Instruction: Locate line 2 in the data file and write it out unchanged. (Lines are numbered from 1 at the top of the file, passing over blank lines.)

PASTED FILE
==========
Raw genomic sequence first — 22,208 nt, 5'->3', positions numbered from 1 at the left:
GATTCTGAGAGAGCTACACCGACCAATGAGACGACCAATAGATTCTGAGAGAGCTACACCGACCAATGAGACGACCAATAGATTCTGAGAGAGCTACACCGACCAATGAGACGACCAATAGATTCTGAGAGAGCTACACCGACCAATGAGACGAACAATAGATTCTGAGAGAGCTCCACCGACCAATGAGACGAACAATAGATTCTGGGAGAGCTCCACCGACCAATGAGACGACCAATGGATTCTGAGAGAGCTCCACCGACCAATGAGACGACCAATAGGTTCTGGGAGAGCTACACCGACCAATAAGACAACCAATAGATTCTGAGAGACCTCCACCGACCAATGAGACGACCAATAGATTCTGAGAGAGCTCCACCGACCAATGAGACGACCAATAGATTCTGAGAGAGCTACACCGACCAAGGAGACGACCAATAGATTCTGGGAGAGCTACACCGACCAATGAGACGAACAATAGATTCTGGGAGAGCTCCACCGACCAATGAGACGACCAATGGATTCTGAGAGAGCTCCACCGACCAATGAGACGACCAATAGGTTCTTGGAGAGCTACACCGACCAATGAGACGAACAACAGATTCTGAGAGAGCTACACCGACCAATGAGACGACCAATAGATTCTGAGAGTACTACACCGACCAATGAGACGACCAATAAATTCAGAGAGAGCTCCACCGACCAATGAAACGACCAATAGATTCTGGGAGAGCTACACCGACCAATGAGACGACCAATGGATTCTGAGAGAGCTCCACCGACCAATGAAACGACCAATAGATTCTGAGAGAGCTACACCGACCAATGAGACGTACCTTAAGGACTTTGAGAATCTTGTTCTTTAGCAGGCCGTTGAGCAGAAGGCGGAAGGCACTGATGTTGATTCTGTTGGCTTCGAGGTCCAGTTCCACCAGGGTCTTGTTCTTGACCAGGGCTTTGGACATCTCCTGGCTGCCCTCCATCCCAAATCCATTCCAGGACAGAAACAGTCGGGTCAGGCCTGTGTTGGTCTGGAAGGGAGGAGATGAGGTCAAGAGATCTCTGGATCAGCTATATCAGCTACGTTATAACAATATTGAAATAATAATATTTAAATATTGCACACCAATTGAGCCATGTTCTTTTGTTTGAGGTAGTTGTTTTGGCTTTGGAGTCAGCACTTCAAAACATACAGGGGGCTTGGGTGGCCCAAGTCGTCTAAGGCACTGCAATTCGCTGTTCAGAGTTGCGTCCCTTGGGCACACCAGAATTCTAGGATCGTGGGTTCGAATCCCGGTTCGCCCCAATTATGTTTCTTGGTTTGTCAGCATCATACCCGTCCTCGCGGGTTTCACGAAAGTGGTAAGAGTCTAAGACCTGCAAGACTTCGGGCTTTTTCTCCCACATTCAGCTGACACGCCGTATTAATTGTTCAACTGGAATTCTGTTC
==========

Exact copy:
GATTCTGAGAGAGCTACACCGACCAATGAGACGACCAATAGATTCTGAGAGAGCTACACCGACCAATGAGACGACCAATAGATTCTGAGAGAGCTACACCGACCAATGAGACGACCAATAGATTCTGAGAGAGCTACACCGACCAATGAGACGAACAATAGATTCTGAGAGAGCTCCACCGACCAATGAGACGAACAATAGATTCTGGGAGAGCTCCACCGACCAATGAGACGACCAATGGATTCTGAGAGAGCTCCACCGACCAATGAGACGACCAATAGGTTCTGGGAGAGCTACACCGACCAATAAGACAACCAATAGATTCTGAGAGACCTCCACCGACCAATGAGACGACCAATAGATTCTGAGAGAGCTCCACCGACCAATGAGACGACCAATAGATTCTGAGAGAGCTACACCGACCAAGGAGACGACCAATAGATTCTGGGAGAGCTACACCGACCAATGAGACGAACAATAGATTCTGGGAGAGCTCCACCGACCAATGAGACGACCAATGGATTCTGAGAGAGCTCCACCGACCAATGAGACGACCAATAGGTTCTTGGAGAGCTACACCGACCAATGAGACGAACAACAGATTCTGAGAGAGCTACACCGACCAATGAGACGACCAATAGATTCTGAGAGTACTACACCGACCAATGAGACGACCAATAAATTCAGAGAGAGCTCCACCGACCAATGAAACGACCAATAGATTCTGGGAGAGCTACACCGACCAATGAGACGACCAATGGATTCTGAGAGAGCTCCACCGACCAATGAAACGACCAATAGATTCTGAGAGAGCTACACCGACCAATGAGACGTACCTTAAGGACTTTGAGAATCTTGTTCTTTAGCAGGCCGTTGAGCAGAAGGCGGAAGGCACTGATGTTGATTCTGTTGGCTTCGAGGTCCAGTTCCACCAGGGTCTTGTTCTTGACCAGGGCTTTGGACATCTCCTGGCTGCCCTCCATCCCAAATCCATTCCAGGACAGAAACAGTCGGGTCAGGCCTGTGTTGGTCTGGAAGGGAGGAGATGAGGTCAAGAGATCTCTGGATCAGCTATATCAGCTACGTTATAACAATATTGAAATAATAATATTTAAATATTGCACACCAATTGAGCCATGTTCTTTTGTTTGAGGTAGTTGTTTTGGCTTTGGAGTCAGCACTTCAAAACATACAGGGGGCTTGGGTGGCCCAAGTCGTCTAAGGCACTGCAATTCGCTGTTCAGAGTTGCGTCCCTTGGGCACACCAGAATTCTAGGATCGTGGGTTCGAATCCCGGTTCGCCCCAATTATGTTTCTTGGTTTGTCAGCATCATACCCGTCCTCGCGGGTTTCACGAAAGTGGTAAGAGTCTAAGACCTGCAAGACTTCGGGCTTTTTCTCCCACATTCAGCTGACACGCCGTATTAATTGTTCAACTGGAATTCTGTTC